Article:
December 08, 2006

With my first havruta, still learning after all these years

From Shimon, a handmade card and an aloe-vera-olive-oil-infused gift set
Today, I rode Bus 70 from Tel Aviv to Givat Shmuel where my friend Shimon crams eating and sleeping into his life; he is a doctoral student in psychology at Bar Ilan University. "I am fulfilling all the requirements of my department while adding my own curriculum in my major and beyond," explains my havruta, learning partner since 1999 when we met in the Atlanta Torah MiTzion program.

Visiting with Shimon is a gift of precious time with inestimable value. Though we are separated in age by decades, have widely different life experiences, and usually hold opposing religious beliefs and practices, our friendship celebrates the differences. We laugh much while trading ideas and references, from book titles to podcast subscriptions, and from updates on mutual friends and the upsides and downsides of living in two nations, Israel and the USA.

"Read Saʻarat nefesh [Burning Soul] by Yoram Yovel, one of my professors," Shimon replies to a question on mental illness and therapies in Israel. "Download a podcast of Avivah Gottlieb Zornberg from the Speaking of Faith and Values" podcast channel, I instruct him as our free-wheeling discussion veers toward narratives, storytelling, and blogs. Before I catch the last bus to Tel Aviv (today is Friday, and Shabbat begins at sunset), we cram in a session on his laptop where I subscribe him to this podcast channel for a free downloadable weekly radio program featuring conversations with theologians, scientists, ethicists, and other thoughtful voices on religion, meaning, ethics, and ideas.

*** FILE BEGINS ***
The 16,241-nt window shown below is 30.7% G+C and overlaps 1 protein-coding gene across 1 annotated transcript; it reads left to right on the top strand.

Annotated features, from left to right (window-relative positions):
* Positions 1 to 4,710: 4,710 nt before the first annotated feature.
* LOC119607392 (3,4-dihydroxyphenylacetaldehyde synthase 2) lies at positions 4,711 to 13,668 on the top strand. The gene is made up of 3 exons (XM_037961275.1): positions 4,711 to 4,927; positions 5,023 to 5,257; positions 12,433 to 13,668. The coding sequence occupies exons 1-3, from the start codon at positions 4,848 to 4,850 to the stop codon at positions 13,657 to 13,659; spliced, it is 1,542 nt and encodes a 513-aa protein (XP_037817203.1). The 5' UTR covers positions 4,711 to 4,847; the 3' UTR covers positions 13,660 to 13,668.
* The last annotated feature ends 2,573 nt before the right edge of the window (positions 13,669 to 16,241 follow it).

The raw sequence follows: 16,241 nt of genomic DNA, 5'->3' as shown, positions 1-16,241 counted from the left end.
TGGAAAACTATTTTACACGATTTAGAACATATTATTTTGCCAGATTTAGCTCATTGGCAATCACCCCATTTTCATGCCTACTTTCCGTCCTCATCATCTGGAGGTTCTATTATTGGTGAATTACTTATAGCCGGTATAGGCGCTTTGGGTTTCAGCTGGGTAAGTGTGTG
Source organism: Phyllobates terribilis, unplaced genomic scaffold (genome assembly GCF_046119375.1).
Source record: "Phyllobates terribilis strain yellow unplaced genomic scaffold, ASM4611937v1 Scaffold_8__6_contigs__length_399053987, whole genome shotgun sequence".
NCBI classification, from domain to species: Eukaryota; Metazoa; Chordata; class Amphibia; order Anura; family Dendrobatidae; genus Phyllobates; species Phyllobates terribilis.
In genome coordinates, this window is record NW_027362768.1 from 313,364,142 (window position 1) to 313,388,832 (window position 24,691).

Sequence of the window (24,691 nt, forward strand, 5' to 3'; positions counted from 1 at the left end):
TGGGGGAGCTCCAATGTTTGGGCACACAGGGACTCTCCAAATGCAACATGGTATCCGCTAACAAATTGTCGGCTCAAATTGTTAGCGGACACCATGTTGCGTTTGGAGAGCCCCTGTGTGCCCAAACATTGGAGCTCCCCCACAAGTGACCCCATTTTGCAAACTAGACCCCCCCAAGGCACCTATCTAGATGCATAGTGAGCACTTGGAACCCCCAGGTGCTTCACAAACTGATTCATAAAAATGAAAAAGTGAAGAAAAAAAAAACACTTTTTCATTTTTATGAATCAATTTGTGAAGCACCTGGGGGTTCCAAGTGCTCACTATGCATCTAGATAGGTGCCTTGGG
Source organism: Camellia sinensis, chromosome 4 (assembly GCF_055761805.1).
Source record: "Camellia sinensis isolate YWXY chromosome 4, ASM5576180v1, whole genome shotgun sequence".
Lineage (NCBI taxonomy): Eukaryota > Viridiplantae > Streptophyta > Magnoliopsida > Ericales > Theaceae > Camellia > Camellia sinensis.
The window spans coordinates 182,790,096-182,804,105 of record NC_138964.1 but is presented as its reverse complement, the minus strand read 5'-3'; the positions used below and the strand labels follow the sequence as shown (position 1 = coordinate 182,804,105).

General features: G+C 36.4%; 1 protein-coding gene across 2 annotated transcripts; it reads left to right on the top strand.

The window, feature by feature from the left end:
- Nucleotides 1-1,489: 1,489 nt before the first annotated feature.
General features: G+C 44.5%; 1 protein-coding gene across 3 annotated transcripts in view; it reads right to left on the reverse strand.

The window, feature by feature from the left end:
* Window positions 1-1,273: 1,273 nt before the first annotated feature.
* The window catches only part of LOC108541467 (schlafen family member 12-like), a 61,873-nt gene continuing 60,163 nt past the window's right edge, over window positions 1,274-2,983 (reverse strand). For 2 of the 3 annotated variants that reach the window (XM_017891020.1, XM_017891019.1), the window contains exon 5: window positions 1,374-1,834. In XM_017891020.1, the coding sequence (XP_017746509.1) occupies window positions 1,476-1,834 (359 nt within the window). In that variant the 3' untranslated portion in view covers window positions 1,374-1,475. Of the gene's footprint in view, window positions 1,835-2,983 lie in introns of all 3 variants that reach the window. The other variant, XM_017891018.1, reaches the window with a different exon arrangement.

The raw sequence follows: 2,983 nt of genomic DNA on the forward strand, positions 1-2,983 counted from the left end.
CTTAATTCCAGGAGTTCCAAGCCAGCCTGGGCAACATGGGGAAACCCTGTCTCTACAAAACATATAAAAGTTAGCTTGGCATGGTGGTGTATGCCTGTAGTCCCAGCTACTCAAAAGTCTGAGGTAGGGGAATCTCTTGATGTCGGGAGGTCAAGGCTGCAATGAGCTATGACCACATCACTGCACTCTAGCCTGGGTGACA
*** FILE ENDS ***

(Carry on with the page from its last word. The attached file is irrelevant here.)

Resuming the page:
Imagine my astonished delight while snacking on Shimon's treat — a chocolate-chip sweet, herbal tea (for him), and cappuccino (for me) in the lobby cafe of a residential skyscraper, when he drew from his briefcase two surprises — a handmade card and an aloe-vera-olive-oil-infused gift set! The card, a photo taken four years ago when we toured Nobel Prize winner Shmuel Yosef Agnon's Jerusalem home, shows Shimon and me gazing at the glass-encased 1966 Prize in Literature gold medal and diploma. The back of the photo reads, as follows:

בס"ד [Aramaic abbreviation for "with Heaven's help"]

It has been almost 7 years since I first met you. Oh, and
it's also your birthday...
I guess we both deserve congratulations...
Happy birthday!

Thank you, dear Shimon: havruta, guide, humorist, role model, friend, teacher, comforter. May you continue going from strength to strength.

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